REALITY CHECK 1a: No matter what anyone tells you, one thing homebuyers never believe, think, or feel (even if we tell them to) is, “I’m so glad the sellers didn’t rip out this stained wall-to-wall carpet, replace the sticky bathroom vanity, or paint. Now I can choose the finishes I want and do it myself. Just imagine how much more this house would have cost if the sellers had done all the repairs and updates before they listed it.” I cannot count the number of home sellers (and REALTORS®) I’ve heard repeat this utterly nonsensical thinking. It’s not true now; it’s never been true. If you can afford to, don’t go down this rabbit hole. It doesn’t end well for anyone, especially you.

Things that truly have little to no influence on the price buyers will offer for your house:

  • How much you love your home or feel it’s the perfect Barbie Dream House,
  • How much you paid for it originally,
  • How much you still owe on it,
  • The costs you’ve incurred to keep everything looking and functioning like new,
  • The architect who designed the house, (expect maybe if s/he is a STARchitect with a household name of historical significance, for example: Frank Lloyd Wright, Frank Gehry, Zaha Hadid, etc.)
  • Your listing agent’s name, brokerage, or good reputation

I value your time and care about delivering the best experience possible. I will be honest with you in all things without exception, including how much I believe your house will be worth to potential buyers, and I’ll show you (with receipts) the way I arrive at any pricing suggestions I make.

Reality Check 1b: Overpricing can lead to your home being on the market for far too long. (See above – the second of four things that largely determine how much buyers are willing to pay for a house.)

2. Declutter Your House

I can’t stress this enough, cluttered or disorganized houses turn off potential buyers. Some will never come see a house that they feel looks cluttered or messy for fear of what it might smell like. Remember, when people are shopping for a new house, they need to (and are trying to) picture themselves in each house they see. More importantly, they’ve seen your house long before they talk to their REALTOR® about it or visit an open house. It is safe to assume that everyone starts house shopping without the help of an agent and they are doing it online. How does this relate to decluttering? I’ll share with you what my marketing company’s photographer said to me:

“Personal items, especially all of the cute, often-small, & useful things we collect when we live in a home create either 1) visual noise or 2) unhelpful distractions in photos. We want people to see what they are buying (the house), not the myriad things they are not buying (your stuff). A camera cannot do what our eyes do and prioritize things in terms of visual impact or importance. Everything is reduced to pixels and each pixel has the same potential ‘weight.’ We have to control things by the edits we make to what is visible. It’s generally best to eliminate or reduce in number things like stacks of mail, papers on desks, disorganized closets, cleaning supplies, waste baskets, glass menageries, makeup and styling products, paperback books and magazines, stacks of newpapaers, collections of tchotchkes, refrigerator magnets, post-it notes, etc. Go for bigger statement pieces and, if possible, don’t trust your own eye. Hire a professional stager or interior stylist, then decide to do whatever they tell you to do … even if it inconveniences you during the time you’re house is on the market. The nicer the house looks, the nicer the pictures will turn out, and the shorter the time you’ll be on the market and inconvenienced.”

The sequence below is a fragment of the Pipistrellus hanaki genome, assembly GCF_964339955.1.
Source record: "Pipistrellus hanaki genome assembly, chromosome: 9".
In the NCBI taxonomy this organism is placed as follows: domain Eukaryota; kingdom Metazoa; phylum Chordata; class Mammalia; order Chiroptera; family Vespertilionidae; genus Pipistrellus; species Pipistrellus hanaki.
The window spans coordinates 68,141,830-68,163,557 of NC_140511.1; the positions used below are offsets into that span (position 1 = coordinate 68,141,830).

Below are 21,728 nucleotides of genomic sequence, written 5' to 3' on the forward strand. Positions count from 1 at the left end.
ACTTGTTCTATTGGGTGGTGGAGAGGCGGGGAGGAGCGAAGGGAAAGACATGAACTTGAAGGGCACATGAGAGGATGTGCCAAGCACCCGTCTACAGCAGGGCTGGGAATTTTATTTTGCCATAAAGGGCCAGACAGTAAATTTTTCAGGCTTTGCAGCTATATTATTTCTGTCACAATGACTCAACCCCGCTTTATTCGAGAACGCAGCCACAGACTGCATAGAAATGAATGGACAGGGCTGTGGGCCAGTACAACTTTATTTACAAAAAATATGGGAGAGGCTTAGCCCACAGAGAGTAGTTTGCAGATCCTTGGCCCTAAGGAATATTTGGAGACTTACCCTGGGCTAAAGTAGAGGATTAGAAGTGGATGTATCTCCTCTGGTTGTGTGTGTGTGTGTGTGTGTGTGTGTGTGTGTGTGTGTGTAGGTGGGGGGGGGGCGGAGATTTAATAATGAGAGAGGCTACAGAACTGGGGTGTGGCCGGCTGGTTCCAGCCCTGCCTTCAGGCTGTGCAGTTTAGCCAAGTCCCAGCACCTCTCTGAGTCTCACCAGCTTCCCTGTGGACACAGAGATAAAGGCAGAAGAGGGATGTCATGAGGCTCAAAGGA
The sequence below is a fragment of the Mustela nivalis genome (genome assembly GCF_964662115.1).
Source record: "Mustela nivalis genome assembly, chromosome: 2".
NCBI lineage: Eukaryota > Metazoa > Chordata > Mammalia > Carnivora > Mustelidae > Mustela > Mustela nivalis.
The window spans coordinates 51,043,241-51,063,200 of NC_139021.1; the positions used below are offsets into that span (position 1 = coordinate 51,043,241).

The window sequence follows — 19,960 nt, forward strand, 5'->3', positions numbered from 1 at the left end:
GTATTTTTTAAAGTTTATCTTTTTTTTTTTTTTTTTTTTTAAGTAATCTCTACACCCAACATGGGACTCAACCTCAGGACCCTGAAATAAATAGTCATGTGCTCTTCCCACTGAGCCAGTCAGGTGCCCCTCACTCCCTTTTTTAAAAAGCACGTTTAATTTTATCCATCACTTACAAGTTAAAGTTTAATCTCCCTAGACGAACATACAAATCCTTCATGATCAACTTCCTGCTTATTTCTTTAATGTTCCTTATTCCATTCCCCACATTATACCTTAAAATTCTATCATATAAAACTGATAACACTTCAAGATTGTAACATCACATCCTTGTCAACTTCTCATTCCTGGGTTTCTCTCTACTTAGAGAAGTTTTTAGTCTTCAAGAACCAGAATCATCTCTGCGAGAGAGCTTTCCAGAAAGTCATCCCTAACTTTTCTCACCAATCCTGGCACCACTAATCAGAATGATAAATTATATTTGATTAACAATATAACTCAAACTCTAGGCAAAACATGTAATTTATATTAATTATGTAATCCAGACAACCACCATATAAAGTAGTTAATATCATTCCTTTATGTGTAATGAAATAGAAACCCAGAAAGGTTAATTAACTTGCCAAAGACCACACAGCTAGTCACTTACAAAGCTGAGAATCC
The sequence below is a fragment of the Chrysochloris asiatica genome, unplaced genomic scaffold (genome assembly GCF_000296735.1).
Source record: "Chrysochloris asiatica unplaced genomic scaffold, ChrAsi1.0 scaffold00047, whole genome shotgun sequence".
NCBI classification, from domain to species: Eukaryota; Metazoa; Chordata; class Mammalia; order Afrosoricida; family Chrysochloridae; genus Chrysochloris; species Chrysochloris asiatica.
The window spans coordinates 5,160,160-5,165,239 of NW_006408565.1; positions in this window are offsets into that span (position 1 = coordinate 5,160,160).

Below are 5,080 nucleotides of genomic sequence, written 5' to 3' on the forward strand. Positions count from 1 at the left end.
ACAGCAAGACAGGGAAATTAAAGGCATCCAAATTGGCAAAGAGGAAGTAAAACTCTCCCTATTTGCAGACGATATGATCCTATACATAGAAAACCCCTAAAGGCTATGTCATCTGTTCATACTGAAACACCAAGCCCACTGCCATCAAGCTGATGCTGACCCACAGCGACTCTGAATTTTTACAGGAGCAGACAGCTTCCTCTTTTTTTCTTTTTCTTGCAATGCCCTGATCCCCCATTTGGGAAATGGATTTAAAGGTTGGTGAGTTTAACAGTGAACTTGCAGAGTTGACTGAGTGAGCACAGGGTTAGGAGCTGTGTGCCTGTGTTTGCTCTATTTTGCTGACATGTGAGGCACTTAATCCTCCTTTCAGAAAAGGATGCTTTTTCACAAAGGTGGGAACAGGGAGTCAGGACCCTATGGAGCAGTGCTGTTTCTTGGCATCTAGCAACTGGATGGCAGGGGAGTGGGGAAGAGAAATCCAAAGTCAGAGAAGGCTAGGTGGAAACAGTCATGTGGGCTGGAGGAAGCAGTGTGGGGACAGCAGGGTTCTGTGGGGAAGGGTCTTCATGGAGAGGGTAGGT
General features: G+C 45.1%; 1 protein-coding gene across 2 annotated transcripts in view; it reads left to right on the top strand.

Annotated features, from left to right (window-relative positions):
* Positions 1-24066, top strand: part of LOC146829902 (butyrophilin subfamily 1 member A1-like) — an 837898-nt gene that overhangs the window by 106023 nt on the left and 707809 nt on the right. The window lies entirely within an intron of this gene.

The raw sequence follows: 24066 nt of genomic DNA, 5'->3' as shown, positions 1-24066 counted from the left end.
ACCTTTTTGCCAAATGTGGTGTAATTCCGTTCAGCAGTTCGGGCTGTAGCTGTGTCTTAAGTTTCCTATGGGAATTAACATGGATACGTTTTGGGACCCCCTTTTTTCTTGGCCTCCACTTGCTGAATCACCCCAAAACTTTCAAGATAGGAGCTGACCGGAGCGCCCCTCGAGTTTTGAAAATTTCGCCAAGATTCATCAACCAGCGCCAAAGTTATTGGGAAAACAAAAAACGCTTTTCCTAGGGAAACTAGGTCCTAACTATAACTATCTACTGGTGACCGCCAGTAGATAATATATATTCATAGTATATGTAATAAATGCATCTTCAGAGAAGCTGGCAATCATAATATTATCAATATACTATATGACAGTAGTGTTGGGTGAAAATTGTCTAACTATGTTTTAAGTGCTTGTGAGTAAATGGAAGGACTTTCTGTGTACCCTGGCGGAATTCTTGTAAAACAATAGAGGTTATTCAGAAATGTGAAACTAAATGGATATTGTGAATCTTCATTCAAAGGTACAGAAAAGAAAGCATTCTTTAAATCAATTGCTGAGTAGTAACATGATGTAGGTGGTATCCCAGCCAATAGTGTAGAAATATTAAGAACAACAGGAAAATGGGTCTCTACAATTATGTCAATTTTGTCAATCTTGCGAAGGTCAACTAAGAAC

Paint a pretty picture for homebuyers by reducing anything that might make the photos visually noisy. I will help you identify your wonderful noise-makers, plus, I will hire a stager to help us, too.

3. When choosing a REALTOR® to list your house, you hire friends, family, or that friendly agent you know at your own PERIL.

Let me be very careful and clear here. This is not intended to cast shade on your friends, family, or any other agent. I’m certain they are wonderful people. This piece of advice harkens back directly to what I confessed before. REALTORS®, no matter their level of experience, are not educated in selling houses (marketing, merchandising, etc.) any more than, say, lawyers are. Our job is, first and foremost, to help you navigate and negotiate contracts. The only marketing education we’re ever given (by pounding it into us ad nauseam by our brokerages) is how to apply pressure to home sellers to get them to hire us. It’s sad, but true. Therefore, if you choose to hire a listing agent you know based on your good relationship with him/her, instead of comparing agents to find the tiny number of marketing agents who humbly partner with professional home stagers and marketing companies, you should not expect to attract the greatest number of homebuyers to compete with the highest possible offers. It’s not rocket science; it’s basic math. If you want proof, I can show you examples that will make the difference crystal clear to you and leave you with no doubts. I’ll gladly walk you through the things that create incomparably better outcomes for the home sellers I work with. Examples that can be directly compared to worse results for sellers that hired typical listing agents, across all price points.